Talks between the British Government and the Labour Party to break the Brexit logjam have been "productive" and will continue tomorrow, Downing Street has said.

Prime Minister Theresa May and Labour leader Jeremy Corbyn's negotiating teams met for four-and-a-half hours in the Cabinet Office in London today for "detailed" discussions.

The talks are aimed at finding a consensus Brexit position ahead of a key summit of European Union leaders in Brussels on 10 April.

David Lidington, effectively the deputy prime minister, led the government's negotiating team with Brexit Secretary Steve Barclay, Chief Whip Julian Smith, Business Secretary Greg Clark and Mrs May's chief of staff Gavin Barwell.

On the other side of the table were shadow Brexit secretary Keir Starmer and shadow business secretary Rebecca Long-Bailey along with senior Labour officials.

A Downing Street spokesman said the "detailed and productive technical talks" were supported by civil servants.

"The government and the opposition hope to meet again tomorrow for further work to find a way forward to deliver on the referendum, mindful of the need to make progress ahead of the forthcoming European Council," the spokesman said.

Any decision on an extension to Brexit in order to prevent the UK from crashing out of the European Union on 12 April will be taken by EU leaders at that summit.

Read more:
Latest Brexit stories

The talks in Westminster have highlighted divisions within both the Conservative and Labour ranks.

Backbench Labour MPs have issued a warning to Mr Corbyn not to include a second Brexit referendum in any compromise deal thrashed out with Mrs May.

Arriving for the talks, Mr Starmer confirmed that a "confirmatory" referendum was among the ideas on the table for discussion.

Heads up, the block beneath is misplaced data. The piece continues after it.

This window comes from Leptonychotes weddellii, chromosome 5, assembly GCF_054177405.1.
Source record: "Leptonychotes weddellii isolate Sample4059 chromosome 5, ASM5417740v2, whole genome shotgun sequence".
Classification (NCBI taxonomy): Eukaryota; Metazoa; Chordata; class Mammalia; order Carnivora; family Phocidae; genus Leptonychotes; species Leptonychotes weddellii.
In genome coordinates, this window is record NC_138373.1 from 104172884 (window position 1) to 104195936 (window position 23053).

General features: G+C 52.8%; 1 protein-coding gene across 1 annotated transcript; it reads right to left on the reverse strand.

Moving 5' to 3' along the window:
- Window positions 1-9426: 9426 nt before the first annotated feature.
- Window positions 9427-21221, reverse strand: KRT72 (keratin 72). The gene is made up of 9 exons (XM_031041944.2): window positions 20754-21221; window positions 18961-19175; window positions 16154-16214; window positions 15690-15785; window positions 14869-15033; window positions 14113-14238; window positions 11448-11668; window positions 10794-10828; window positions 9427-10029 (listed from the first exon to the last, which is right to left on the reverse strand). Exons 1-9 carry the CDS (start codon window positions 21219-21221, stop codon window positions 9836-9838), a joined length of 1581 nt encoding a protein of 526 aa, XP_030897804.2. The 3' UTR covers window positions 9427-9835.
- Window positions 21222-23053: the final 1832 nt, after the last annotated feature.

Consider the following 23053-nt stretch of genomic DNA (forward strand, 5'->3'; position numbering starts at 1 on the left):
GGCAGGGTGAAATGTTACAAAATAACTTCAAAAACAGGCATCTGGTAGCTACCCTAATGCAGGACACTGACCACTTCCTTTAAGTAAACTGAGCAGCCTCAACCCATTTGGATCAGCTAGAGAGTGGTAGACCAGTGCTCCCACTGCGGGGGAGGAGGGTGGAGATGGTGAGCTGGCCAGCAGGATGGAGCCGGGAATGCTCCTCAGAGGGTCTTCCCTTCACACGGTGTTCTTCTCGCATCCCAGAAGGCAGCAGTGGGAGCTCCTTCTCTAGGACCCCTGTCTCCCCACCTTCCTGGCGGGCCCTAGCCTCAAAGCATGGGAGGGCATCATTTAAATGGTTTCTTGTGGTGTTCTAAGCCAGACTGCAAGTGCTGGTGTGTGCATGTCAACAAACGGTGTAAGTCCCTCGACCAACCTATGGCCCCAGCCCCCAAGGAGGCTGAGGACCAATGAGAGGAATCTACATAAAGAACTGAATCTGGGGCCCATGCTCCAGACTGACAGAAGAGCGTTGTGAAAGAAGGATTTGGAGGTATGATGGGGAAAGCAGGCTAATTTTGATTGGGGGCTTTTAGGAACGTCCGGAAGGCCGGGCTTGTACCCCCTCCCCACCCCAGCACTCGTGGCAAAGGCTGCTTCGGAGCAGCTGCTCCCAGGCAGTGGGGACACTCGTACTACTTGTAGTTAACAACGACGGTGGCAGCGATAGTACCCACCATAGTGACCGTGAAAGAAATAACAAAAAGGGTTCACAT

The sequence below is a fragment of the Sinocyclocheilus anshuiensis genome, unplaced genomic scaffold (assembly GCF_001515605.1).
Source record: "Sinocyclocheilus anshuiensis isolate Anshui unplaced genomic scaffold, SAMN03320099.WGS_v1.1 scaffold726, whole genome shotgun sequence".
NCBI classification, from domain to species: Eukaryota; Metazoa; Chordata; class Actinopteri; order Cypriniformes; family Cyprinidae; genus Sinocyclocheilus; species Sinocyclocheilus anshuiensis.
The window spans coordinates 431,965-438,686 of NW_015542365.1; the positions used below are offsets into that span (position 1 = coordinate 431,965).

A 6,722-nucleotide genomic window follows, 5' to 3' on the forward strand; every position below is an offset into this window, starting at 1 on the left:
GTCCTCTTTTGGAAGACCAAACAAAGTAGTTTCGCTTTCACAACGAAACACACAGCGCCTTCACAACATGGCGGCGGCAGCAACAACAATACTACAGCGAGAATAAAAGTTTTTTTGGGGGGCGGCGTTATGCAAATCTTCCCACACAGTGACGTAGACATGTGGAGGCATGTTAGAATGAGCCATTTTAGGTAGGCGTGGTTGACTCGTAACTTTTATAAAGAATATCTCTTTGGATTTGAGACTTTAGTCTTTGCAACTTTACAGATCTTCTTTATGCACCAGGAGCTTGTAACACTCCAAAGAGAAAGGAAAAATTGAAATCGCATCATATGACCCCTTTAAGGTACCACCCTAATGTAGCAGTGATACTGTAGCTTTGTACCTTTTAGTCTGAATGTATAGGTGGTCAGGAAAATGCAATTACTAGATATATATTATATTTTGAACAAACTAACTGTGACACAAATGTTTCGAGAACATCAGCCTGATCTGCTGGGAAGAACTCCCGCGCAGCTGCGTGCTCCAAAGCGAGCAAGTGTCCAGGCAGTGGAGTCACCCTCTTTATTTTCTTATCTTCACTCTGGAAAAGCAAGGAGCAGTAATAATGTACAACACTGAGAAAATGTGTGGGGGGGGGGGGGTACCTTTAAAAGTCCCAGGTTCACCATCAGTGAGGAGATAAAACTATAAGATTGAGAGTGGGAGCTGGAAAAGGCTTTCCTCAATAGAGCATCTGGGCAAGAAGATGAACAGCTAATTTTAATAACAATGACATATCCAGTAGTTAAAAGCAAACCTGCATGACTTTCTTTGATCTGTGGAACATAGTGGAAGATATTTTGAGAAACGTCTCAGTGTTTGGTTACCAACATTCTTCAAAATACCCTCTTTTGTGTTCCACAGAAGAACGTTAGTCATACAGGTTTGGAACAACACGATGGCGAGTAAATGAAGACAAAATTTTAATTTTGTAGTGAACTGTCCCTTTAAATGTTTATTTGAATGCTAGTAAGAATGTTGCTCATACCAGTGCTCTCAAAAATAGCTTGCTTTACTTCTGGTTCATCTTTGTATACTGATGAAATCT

But a group of 25 Labour MPs wrote to Mr Corbyn warning that a second public vote would "divide the country further and add uncertainty for business".

Meanwhile, a number of Cabinet ministers signalled that Tories could be prepared to compromise on Labour's key demand of a customs union arrangement with the EU - an idea loathed by Brexiteers.

Attorney General Geoffrey Cox said avoiding a customs union was not an "article of faith", while Chancellor Philip Hammond said Tories should be ready to look at it.

With time running out before Mrs May must inform European Council president Donald Tusk of the UK's proposal, Downing Street appeared to indicate that it may not be necessary for MPs to approve any consensus deal ahead of the summit.

The PM's official spokesman said the important thing was to provide the leaders of the other 27 EU states with "clarity" on the way forward, in order for them to feel able to offer a further extension to the Brexit process.

Mrs May will be expected to spell out the UK's plans in a letter to Mr Tusk in sufficient time for the other 27 leaders to consider them before they gather in Brussels on Wednesday evening.

The House of Lords is poised for an all-night sitting to steer through a backbench bill designed to stop the UK from crashing out of the EU next week, after it cleared the House of Commons in a single day yesterday.

But ministers warned that the legislation, tabled by Labour's Yvette Cooper and passed by the Commons with a majority of just one vote, could create the risk of an "accidental no-deal Brexit" because it gives MPs a vote on any extension obtained by Mrs May next week.

Mr Barclay told the Commons the measure could backfire if MPs reject the proposed delay, as there would be no time to renegotiate it before the deadline for departure on Friday.

He also said he could not rule out the possibility of the UK taking part in next month's elections for the European Parliament, despite the damage that could inflict on the British political system.

Meanwhile, Sinn Féin leader Mary Lou McDonald has told the British Prime Minister that she must deliver on promises she made to protect the Good Friday Agreement.

Speaking after a phone call with Mrs May today, Ms McDonald said she made it clear that any decisions taken on the UK's departure from the EU must protect citizen rights and avoid a hard border in Ireland.

Ms McDonald said: "It was quite a detailed conversation, where we set out for her the consequences of a crash Brexit".

She added that she believes Mrs May is dedicated to leaving the EU with a deal, but she is unsure how she will proceed as Westminster remains deadlocked.

Separately, the European Parliament approved a law allowing Britons visa-free visits even after a "no deal" Brexit, despite a furious dispute over the status of Gibraltar.

The law means British visitors making trips of fewer than 90 days to the Schengen passport-free zone will not need visas, even if Britain crashes out of the EU without a deal in place.